1.3.13 Clean Slate

Oysters 790 xxx
photos by gluttonforlife
New year. New you? Probably not. The same you, with fresh intentions, perhaps. If you didn't read Frank Bruni's recent piece, now would be a good time to do so. It's about what he calls "these wretched vessels," the bodies we are so actively engaged in criticizing at every step of the journey, but especially at the new year when we all resolve to whittle away at them. Here's what he proposes: We should make peace with them and remain conscious of that, especially at this particular hinge of the calendar, when we compose a litany of promises about the better selves ahead, foolishly defining those selves in terms of what’s measurable from the outside, instead of what glimmers within. Though I couldn't agree more that losing ten pounds will not make you a better person, it's only natural to want a little palate cleanser after all that holiday eggnog and gingerbread and short ribs and chocolate. Something cool and frothy, vegetal and light. Or straight from the sea, saline and frigid. So I can't actually say that getting G one of these as a stocking stuffer was completely without guile.
Glove 790 xxx
aw, shucks
A stainless steel mesh glove makes oyster shucking a much safer proposition, though it remains somewhat challenging and tedious. The results, however, are well worth it. I'm a fan of the smaller oyster, like kumamotos, and those with a briny sweetness akin to cucumber. And I like them raw, never cooked. Freshness, of course, is paramount. Let your nose be your guide. If you ever catch a whiff of any unpleasantness, simply discard that oyster and move on without hesitation.
On ice2 790 xxx
shell game
My favorite way to eat these bold bivavles is topped with a granità, an icy swirl of flavor that dissolves on the tongue, mingling with the taste of the oyster but not overpowering it.
Granita 790 xxx
ice capade
I've slurped them down this way at Momofuku, and also at the now-defunct Matsuri (R.I.P.). The granità is simple to make and can be any combination of citrusy, spicy and salty. You simply concoct the liquid of your choice in a glass or metal dish in the freezer, and rake it with a fork as it hardens, scraping it into a fine, icy gravel. I made mine with cucumber, yuzu—an Asian citrus fruit—and jalapeño. Tomato water with a little Tabasco would also be fantastic. Or lemon juice mixed with Riesling and a hint of shallot. Or ginger juice diluted with water and a little soy sauce...you can see that the possibilities are legion.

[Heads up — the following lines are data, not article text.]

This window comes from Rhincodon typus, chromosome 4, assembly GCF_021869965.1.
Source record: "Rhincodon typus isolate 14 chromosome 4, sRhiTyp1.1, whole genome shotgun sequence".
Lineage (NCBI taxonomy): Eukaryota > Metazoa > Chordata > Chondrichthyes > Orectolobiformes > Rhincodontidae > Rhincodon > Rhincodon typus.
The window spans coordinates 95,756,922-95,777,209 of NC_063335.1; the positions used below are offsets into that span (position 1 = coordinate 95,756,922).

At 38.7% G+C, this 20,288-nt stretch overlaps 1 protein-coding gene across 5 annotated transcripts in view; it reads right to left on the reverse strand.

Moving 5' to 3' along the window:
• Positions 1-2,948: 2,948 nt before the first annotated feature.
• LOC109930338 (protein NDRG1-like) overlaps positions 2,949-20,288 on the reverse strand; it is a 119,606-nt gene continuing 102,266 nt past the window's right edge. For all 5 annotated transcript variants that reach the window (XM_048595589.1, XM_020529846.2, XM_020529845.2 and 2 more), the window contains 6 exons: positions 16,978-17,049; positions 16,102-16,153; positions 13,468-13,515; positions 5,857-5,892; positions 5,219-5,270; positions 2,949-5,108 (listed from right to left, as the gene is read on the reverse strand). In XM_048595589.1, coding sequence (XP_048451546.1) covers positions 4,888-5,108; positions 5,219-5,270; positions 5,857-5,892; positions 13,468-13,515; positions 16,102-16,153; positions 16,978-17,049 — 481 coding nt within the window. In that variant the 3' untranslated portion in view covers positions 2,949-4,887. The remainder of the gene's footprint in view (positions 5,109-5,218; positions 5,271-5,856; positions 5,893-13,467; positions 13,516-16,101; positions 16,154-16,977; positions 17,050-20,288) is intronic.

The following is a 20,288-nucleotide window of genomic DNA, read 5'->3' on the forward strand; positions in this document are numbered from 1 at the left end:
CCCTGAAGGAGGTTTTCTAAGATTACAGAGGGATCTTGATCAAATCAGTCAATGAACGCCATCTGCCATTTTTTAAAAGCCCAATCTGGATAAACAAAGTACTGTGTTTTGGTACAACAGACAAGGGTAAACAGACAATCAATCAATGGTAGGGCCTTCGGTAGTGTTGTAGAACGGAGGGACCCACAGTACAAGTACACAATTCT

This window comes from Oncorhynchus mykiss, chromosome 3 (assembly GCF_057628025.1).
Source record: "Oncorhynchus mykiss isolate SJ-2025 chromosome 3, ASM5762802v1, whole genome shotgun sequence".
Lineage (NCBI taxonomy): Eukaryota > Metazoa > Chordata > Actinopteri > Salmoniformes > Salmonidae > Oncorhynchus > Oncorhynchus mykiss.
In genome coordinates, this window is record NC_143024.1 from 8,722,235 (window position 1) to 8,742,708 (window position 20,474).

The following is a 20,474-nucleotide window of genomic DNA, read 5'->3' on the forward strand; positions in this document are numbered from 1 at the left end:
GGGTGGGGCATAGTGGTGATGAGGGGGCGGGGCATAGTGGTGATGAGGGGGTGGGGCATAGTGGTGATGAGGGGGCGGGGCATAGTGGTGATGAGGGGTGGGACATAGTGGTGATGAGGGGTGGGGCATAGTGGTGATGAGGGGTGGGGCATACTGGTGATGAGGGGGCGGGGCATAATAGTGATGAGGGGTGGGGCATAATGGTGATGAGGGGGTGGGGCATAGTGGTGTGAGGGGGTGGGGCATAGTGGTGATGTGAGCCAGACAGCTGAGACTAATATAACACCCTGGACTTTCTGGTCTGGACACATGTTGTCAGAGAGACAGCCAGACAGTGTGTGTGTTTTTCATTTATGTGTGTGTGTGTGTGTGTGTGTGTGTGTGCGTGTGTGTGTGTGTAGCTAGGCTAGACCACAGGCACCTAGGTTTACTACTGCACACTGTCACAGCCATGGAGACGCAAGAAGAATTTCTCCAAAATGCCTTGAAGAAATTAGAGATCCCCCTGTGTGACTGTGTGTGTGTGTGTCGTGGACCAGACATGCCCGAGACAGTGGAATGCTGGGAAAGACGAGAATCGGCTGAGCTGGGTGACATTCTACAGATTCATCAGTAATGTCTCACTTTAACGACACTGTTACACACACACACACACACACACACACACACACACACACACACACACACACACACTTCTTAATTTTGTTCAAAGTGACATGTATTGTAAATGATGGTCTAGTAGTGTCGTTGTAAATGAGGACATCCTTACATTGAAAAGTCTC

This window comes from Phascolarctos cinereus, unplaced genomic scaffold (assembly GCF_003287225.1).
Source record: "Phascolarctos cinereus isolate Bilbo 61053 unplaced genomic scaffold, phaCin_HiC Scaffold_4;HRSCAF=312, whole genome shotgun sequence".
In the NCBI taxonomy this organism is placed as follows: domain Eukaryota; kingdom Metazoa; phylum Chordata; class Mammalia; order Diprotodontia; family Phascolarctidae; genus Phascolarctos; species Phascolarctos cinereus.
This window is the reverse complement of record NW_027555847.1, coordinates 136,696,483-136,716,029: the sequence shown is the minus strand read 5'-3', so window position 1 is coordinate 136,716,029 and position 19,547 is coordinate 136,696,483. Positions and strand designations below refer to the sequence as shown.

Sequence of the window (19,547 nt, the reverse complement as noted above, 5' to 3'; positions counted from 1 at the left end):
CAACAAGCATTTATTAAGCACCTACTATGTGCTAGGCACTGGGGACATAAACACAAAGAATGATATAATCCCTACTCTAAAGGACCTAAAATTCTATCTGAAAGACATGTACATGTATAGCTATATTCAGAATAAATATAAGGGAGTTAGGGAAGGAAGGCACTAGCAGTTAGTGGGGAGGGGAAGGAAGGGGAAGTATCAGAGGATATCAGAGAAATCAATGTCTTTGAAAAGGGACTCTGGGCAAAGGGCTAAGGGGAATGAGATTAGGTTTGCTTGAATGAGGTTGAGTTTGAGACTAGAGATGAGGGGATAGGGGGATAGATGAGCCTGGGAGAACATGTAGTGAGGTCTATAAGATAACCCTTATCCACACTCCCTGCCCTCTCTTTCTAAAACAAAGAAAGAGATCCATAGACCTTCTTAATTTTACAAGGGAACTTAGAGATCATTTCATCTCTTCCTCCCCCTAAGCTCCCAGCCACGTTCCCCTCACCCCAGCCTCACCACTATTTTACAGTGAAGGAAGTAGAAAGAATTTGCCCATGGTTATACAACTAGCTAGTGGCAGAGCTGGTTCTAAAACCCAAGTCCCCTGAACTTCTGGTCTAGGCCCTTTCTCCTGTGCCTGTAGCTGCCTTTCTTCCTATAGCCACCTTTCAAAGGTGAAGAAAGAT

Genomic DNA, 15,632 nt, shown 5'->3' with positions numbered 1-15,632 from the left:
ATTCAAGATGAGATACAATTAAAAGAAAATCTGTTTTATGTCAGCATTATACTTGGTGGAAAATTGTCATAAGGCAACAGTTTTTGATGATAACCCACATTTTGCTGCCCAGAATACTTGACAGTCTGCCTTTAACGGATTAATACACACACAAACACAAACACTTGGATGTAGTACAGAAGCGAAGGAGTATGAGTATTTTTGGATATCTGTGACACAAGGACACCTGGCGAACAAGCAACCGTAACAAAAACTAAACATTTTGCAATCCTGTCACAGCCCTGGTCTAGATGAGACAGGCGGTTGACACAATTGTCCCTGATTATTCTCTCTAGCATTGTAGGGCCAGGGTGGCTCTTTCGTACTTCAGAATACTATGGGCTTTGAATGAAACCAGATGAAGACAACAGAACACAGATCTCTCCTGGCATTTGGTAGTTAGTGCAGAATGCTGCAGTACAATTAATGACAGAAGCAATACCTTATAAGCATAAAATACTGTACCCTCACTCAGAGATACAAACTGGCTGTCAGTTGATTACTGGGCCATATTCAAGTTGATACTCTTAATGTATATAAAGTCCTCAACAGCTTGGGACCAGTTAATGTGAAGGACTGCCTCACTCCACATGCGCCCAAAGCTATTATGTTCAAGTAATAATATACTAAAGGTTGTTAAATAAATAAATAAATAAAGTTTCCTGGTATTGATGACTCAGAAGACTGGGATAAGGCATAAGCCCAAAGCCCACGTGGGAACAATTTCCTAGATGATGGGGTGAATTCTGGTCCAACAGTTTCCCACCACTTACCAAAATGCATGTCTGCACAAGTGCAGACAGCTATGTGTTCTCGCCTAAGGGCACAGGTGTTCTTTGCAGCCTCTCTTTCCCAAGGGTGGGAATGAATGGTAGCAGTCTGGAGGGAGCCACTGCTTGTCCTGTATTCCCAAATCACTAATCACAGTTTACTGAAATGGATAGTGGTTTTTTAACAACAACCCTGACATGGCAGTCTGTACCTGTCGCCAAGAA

On ice3 790 xxx
raw deal
You want to keep and serve oysters as cold as possible, and there's no better way to manage this than on a bed of ice—unless it's on a bed of fresh snow. Here's to a new year of new tastes, adventures, discoveries, passions and great joy! I look forward to sharing it all with you. What are you looking forward to?
 

Cucumber-Yuzu Granità

makes about 3-4 cups
  • — 2 medium cucumbers
  • — 1 jalapeño
  • — 1/3 cup bottled or fresh yuzu juice* (or substitute fresh lemon or lime juice)
  • — 1/3 cup water
  • — 1 teaspoon sea salt

Peel, seed and roughly chop cucumbers. Seed and chop jalapeño.

In a food processor or blender, purée all ingredients until liquid. Taste and season with more salt and yuzu, as needed.

Transfer to a large metal or glass baking pan and freeze until semi-solid, about 20 minutes. Using the tines of a fork, scrape into fine shards. Repeat this a couple more times at 15-minute intervals, until you have a granular, fluffy granità.

Spoon over fresh raw oysters or scallops.

*Note: Some bottled yuzu juice comes salted, so always taste first.

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7 Comments

Oh, these look wonderful! We get fabulous Pemaquid oysters here in Maine, small and salty-sweet. Had them on New Years, washed down with Prosecco ~ an invigorating start to the year. Love your suggestion of a granita topping...
Prairie on January 3, 2013 at 10:23 am — Reply
Local oysters, what a treat! (You still have to tell me which friend we have in common...)
laura on January 3, 2013 at 7:43 pm — Reply
Oooh, these look so good. We are big oyster fans. The granita is a great touch. So clean and refreshing. We went to Maison Premiere Oyster Bar in Williamsburg. Divine! I see that Chelsea Market is refurbishing the Lobster Place fish market due to open in February along with a brand new Oyster Bar next to it.
Jan on January 3, 2013 at 6:23 pm — Reply
Did not know that! Have been meaning to get to the Grand Central Oyster Bar...
laura on January 3, 2013 at 7:41 pm — Reply
Oh my, I LOVE oysters. The holidays whizzed by and I cannot believe I didn't get my oyster fix. Damn. Went to Pearl Oyster Bar in the Village a few months ago. Have you been? Wonderful, fun place. Your post filled me up, but now I'm craving the real thing. I'm looking forward to oysters in early 2013 (this week). Will have to be from a local place - Flat Iron in Red Hook (not Brooklyn), near Rhinebeck.
Ronnie on January 3, 2013 at 7:15 pm — Reply
This is the perfect time for oysters - any month with an R in it, as they say. I've had lobster rolls at Pearl but never the oysters; must add it to the list.
laura on January 3, 2013 at 7:42 pm — Reply
This granita looks incredible! And that glove! You just inspired a present for Steve. And I loved reading the other comments--oysters in red hook? really? I must investigate. Pearl is a sweet little place. And the Grand Central Oyster Bar is one of my favorite childhood memories; I try to go whenever I can just to check out the old school scene. And yes, that piece by Bruni was a good one.
Julia on January 4, 2013 at 9:05 am — Reply